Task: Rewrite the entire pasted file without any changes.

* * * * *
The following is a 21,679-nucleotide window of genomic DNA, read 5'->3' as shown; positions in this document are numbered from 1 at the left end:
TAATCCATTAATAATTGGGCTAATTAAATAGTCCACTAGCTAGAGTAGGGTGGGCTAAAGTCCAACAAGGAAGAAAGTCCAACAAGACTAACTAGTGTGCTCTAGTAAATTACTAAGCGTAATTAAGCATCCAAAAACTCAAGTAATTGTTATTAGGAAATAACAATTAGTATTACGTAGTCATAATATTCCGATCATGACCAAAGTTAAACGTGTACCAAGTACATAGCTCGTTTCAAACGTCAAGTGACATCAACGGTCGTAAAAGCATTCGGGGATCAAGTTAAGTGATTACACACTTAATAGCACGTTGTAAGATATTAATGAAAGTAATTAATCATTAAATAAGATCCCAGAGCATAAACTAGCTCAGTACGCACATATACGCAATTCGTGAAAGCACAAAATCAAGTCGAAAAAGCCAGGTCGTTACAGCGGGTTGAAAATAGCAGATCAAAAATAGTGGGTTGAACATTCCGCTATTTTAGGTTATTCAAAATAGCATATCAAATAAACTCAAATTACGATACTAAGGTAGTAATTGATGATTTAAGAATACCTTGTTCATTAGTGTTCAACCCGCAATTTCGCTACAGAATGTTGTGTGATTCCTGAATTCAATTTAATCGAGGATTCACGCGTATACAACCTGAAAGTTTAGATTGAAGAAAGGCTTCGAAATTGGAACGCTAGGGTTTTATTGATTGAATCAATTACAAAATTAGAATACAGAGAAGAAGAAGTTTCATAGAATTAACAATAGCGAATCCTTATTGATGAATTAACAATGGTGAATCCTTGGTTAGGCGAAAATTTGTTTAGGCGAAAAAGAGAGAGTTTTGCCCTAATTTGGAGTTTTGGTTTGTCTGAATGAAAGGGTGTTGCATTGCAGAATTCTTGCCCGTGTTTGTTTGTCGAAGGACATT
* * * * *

The following is a 21,679-nucleotide window of genomic DNA, read 5'->3' as shown; positions in this document are numbered from 1 at the left end:
TAATCCATTAATAATTGGGCTAATTAAATAGTCCACTAGCTAGAGTAGGGTGGGCTAAAGTCCAACAAGGAAGAAAGTCCAACAAGACTAACTAGTGTGCTCTAGTAAATTACTAAGCGTAATTAAGCATCCAAAAACTCAAGTAATTGTTATTAGGAAATAACAATTAGTATTACGTAGTCATAATATTCCGATCATGACCAAAGTTAAACGTGTACCAAGTACATAGCTCGTTTCAAACGTCAAGTGACATCAACGGTCGTAAAAGCATTCGGGGATCAAGTTAAGTGATTACACACTTAATAGCACGTTGTAAGATATTAATGAAAGTAATTAATCATTAAATAAGATCCCAGAGCATAAACTAGCTCAGTACGCACATATACGCAATTCGTGAAAGCACAAAATCAAGTCGAAAAAGCCAGGTCGTTACAGCGGGTTGAAAATAGCAGATCAAAAATAGTGGGTTGAACATTCCGCTATTTTAGGTTATTCAAAATAGCATATCAAATAAACTCAAATTACGATACTAAGGTAGTAATTGATGATTTAAGAATACCTTGTTCATTAGTGTTCAACCCGCAATTTCGCTACAGAATGTTGTGTGATTCCTGAATTCAATTTAATCGAGGATTCACGCGTATACAACCTGAAAGTTTAGATTGAAGAAAGGCTTCGAAATTGGAACGCTAGGGTTTTATTGATTGAATCAATTACAAAATTAGAATACAGAGAAGAAGAAGTTTCATAGAATTAACAATAGCGAATCCTTATTGATGAATTAACAATGGTGAATCCTTGGTTAGGCGAAAATTTGTTTAGGCGAAAAAGAGAGAGTTTTGCCCTAATTTGGAGTTTTGGTTTGTCTGAATGAAAGGGTGTTGCATTGCAGAATTCTTGCCCGTGTTTGTTTGTCGAAGGACATT